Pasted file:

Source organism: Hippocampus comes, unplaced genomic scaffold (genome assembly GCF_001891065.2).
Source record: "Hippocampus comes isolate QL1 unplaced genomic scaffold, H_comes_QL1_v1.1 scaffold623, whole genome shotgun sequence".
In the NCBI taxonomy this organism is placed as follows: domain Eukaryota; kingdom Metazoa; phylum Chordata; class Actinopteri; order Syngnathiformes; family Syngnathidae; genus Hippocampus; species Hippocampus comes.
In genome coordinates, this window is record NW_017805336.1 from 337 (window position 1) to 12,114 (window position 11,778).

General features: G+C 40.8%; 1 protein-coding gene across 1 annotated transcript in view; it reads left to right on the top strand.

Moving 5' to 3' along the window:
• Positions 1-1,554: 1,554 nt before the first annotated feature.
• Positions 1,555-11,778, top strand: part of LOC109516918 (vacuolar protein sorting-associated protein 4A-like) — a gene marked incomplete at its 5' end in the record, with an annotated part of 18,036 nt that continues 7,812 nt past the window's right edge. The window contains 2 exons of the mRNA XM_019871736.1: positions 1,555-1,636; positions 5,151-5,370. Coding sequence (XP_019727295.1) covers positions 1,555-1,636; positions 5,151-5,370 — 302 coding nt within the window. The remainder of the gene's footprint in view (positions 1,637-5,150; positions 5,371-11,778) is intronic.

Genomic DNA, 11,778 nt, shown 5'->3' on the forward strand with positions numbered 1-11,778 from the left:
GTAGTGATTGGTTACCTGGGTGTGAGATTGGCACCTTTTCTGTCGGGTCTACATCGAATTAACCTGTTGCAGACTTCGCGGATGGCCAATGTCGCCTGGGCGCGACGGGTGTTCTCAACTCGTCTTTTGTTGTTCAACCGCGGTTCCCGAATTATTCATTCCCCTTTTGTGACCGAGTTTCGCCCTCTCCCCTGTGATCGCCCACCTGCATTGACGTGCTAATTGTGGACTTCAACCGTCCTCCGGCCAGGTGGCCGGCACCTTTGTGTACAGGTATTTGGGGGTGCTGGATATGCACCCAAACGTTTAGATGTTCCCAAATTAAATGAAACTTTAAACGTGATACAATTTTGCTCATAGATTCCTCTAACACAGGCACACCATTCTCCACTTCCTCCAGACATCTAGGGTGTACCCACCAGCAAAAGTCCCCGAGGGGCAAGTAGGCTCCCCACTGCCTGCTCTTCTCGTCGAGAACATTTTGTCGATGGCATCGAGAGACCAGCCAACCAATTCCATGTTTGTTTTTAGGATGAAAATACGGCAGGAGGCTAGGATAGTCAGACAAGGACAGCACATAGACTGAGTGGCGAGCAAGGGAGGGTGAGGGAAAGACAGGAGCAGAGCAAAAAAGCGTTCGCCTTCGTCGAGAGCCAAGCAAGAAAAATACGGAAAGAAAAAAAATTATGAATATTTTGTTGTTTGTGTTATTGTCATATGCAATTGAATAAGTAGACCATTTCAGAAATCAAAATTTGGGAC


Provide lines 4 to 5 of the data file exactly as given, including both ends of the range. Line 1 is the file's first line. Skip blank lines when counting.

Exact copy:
In genome coordinates, this window is record NW_017805336.1 from 337 (window position 1) to 12,114 (window position 11,778).

General features: G+C 40.8%; 1 protein-coding gene across 1 annotated transcript in view; it reads left to right on the top strand.